National Academies Press: OpenBook

Review of the Draft Second State of the Carbon Cycle Report (SOCCR2) (2018)

Chapter: Chapter 1: Overview of the Global Carbon Cycle

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Suggested Citation:"Chapter 1: Overview of the Global Carbon Cycle." National Academies of Sciences, Engineering, and Medicine. 2018. Review of the Draft Second State of the Carbon Cycle Report (SOCCR2). Washington, DC: The National Academies Press. doi: 10.17226/25045.
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Chapter 1: Overview of the Global Carbon Cycle

Overview/Main Issues

This chapter contains high-level background on the importance of the global carbon cycle, the major pools and fluxes of carbon, what’s changed over time, and perturbations of the carbon cycle. It also has a section that pertains specifically to the North American carbon cycle. The chapter represents a considerable effort on the part of the authors to distill the literature and key points. While it does a good job giving a high-level overview, it could be improved by the harmonization of the data in the text with the figures and other chapters in the draft report as well as by adding new conceptual figure(s) and a table. Some other general suggestions include:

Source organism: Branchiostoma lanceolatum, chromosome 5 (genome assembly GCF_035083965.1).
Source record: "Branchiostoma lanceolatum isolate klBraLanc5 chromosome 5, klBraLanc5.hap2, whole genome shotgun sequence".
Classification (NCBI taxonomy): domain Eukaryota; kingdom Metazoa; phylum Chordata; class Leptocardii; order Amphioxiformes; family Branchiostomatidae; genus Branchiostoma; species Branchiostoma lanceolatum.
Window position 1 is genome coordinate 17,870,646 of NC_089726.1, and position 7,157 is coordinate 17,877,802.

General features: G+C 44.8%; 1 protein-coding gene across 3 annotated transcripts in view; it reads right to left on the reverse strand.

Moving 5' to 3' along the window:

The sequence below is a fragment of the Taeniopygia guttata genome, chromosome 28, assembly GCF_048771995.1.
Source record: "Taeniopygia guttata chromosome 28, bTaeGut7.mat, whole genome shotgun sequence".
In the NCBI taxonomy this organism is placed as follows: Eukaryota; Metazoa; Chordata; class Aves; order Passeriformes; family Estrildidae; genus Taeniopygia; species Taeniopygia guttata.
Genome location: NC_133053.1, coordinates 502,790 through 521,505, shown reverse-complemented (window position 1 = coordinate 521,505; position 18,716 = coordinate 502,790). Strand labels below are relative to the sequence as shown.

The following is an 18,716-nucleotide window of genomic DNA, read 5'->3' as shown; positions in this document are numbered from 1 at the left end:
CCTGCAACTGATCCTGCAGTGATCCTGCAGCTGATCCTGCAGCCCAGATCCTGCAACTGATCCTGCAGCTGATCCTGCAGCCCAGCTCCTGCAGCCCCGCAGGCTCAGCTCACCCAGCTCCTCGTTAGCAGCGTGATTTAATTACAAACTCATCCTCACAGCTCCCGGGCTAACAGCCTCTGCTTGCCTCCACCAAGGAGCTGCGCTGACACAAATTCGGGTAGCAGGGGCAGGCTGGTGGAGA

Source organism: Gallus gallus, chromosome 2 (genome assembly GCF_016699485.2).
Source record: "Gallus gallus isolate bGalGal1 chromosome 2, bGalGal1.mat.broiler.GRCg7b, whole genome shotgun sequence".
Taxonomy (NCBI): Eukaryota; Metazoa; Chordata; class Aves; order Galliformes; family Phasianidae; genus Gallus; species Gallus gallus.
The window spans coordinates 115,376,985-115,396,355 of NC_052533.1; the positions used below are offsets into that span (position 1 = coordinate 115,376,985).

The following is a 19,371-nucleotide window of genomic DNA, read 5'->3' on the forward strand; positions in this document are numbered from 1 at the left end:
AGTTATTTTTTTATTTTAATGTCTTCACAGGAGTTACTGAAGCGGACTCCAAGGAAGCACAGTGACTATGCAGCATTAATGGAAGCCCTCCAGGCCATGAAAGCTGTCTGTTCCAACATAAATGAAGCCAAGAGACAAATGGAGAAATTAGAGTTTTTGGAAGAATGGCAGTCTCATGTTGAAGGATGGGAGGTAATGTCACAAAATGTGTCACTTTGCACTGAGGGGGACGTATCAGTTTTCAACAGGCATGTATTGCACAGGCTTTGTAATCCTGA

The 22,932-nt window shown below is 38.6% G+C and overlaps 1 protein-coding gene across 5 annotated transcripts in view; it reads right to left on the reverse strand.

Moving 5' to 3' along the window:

The chapter is not balanced between CO2 and CH4. There needs to be a key finding about CH4. The term “carbon” often refers only to CO2, and not methane (e.g. Section 1.3.2).

For methane, it is important to mention recent studies that have used “top down” observations to derive emission estimates that are higher than the “bottom up” EPA inventory estimates (e.g., Kort et al., 2014; Miller et al., 2013; Turner et al., 2016). Studies that have fused large collections of airborne, ground-based, and satellite data should be given particular attention.

Further editing to clarify and shorten the key findings as well as some of the text would also improve the chapter.